Tearing down a Razer Orochi Bluetooth gaming mouse

Today, I randomly felt like I should take apart my Razer Orochi gaming mouse to see what’s inside. I figured that if I’m going to take it apart, I should document it.

So I did.

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The Razer Orochi is a laptop gaming mouse made by a company called Razer. They make a lot of gaming products like keyboards, mice and headsets. My brother has a bunch of Razer gaming devices (keyboard, headset and mouse) but this is my only Razer product that I own. The Orochi has a detachable micro-USB cord and also has Bluetooth support.

Looking inside, it appears that Razer definitely built this device to a price point. There are only 4 screws holding the device together (T6 Torx screws) and the rest are held together with plastic posts, with some components having the end posts melted to form a “weld” which might hamper repair efforts later if need be.

As for the electronics inside the mouse, there is a Freescale MC9S08JM60 8-bit HC08-architecture microcontroller, housing a 48 MHz CPU, 60 kB of program Flash memory, 4 kB of SRAM, 256 bytes of USB buffer RAM, a full-speed USB interface (12 Mbps), a real-time clock (I doubt that’s being used :)), an 8-pin keyboard interrupt module, and a few other peripherals expected of any general microcontroller (ADC, hardware serial interfaces, etc.).¬†Bluetooth support is provided by a Broadcom BCM2042 module, which is advertised as being a single-chip device providing the HID (Human Interface Device) class and a full Bluetooth stack. It has its own 8051 8-bit CPU, 20 kB of internal SRAM, 8 kB of its own flash memory for configuration data, keyboard inputs, LED and LCD display drivers, quadrature decoders and a bunch of other features which are likely to be unused.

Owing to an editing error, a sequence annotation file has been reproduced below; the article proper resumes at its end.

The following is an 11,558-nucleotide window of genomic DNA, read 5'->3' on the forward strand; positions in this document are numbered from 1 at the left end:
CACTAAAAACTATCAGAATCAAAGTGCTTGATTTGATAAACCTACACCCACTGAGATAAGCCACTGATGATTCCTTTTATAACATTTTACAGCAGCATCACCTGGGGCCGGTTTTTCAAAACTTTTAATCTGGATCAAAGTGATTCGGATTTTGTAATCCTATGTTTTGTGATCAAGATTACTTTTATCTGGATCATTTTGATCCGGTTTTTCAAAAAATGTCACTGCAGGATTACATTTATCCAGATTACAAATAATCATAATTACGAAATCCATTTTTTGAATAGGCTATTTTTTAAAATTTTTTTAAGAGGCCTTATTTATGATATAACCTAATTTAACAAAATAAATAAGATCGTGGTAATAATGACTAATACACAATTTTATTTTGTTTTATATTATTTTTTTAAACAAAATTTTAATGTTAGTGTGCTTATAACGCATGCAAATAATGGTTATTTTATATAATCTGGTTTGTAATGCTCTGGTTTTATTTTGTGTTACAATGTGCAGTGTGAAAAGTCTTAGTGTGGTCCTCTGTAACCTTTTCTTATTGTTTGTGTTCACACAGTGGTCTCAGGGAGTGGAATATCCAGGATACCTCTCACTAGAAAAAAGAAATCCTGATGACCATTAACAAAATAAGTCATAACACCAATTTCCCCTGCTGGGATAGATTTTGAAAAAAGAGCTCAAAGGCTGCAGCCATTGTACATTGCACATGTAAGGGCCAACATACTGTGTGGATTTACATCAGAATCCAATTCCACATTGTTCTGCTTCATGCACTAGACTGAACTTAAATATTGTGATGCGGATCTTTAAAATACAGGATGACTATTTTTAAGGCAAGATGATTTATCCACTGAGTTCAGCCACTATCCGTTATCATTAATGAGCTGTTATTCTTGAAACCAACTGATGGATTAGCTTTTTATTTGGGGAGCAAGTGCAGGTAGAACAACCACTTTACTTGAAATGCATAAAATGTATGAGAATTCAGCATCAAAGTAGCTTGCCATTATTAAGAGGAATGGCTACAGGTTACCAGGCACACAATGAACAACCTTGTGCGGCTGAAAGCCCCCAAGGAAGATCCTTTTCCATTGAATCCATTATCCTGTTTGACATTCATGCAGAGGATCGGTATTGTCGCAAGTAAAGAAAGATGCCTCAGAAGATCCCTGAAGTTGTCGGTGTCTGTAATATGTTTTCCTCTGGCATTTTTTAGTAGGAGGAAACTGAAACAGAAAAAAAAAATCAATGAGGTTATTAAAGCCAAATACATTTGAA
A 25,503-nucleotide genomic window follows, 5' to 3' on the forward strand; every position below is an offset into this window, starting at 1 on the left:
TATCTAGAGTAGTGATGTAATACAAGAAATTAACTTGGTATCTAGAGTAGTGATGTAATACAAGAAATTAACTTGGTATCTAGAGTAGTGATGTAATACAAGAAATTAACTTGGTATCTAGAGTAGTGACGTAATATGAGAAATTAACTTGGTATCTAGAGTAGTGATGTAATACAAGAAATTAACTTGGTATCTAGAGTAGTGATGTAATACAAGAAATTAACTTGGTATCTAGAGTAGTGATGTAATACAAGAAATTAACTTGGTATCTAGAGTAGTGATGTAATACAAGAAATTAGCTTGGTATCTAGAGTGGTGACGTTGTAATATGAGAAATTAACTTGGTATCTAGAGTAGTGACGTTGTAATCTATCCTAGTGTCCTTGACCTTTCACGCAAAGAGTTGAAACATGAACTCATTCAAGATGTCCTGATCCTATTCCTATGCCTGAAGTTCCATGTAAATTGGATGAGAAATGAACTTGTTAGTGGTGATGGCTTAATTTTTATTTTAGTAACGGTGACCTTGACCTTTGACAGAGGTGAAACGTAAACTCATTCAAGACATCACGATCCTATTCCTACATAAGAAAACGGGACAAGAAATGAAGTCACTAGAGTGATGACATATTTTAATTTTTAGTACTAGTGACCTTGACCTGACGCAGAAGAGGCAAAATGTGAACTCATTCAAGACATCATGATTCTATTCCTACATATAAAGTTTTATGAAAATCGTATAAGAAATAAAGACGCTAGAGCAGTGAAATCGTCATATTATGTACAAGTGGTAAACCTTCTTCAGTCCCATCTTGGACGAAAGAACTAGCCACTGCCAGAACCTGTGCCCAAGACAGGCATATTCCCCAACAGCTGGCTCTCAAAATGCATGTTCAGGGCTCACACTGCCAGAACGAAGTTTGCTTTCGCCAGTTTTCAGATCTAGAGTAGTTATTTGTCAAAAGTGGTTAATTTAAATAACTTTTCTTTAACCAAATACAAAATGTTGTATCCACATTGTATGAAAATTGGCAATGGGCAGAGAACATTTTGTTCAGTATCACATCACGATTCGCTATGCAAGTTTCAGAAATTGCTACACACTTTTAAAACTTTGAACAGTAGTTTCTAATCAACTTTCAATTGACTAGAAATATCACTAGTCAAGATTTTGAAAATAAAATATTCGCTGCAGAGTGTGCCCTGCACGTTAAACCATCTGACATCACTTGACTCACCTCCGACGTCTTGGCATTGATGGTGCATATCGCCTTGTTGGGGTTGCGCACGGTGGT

I was intending to replace the LEDs in the mouse (blue is such an ugly colour for LEDs) but it appears that the one on the mainboard is a red/blue bi-colour LED and the one in the scroll wheel is encased in plastic which has the end post melted in lieu of a screw.

Oh well, at least I was able to take a look inside this little piece of plastic and electronics.

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Mini-Ramble: Magical flying smart card wishes you much success

magical flying smart card

Drew this during the end of my C programming final exam. If you know me in real life, you’ll know that I’m all about smart cards, little pieces of plastic with a processor inside of them. Also, 0x90 00 merely means “success” in smart-card language, hence the little tagline under the drawing.

Making use of a Schlumberger Reflex USB Smart Card Reader in Windows 7 x64

2013-05-08 01.31.41 2013-05-08 01.34.57For a tutorial on how to install the drivers, click here.

A while back a friend of mine gave me an old smart card reader that was of no use to him; he had no need to use smart cards at home and the reader he gave me, a Schlumberger Reflex USB reader, had no support in 64-bit Windows 7, or so it seemed.

I cracked open the reader (didn’t take any effort, there are no screws nor snap-clips holding the case together) and found the internal part number: an SCM Microsystems SCR301 reader. Forcing Windows to use the SCM Microsystems SCR300 driver was successful in getting the reader to show up in Windows, meaning that I had a free, usable smart card reader to tinker around with. Awesome.

scr300 reflex usbUpdate on June 20, 2013: Added a screenshot of the reader in Device Manager.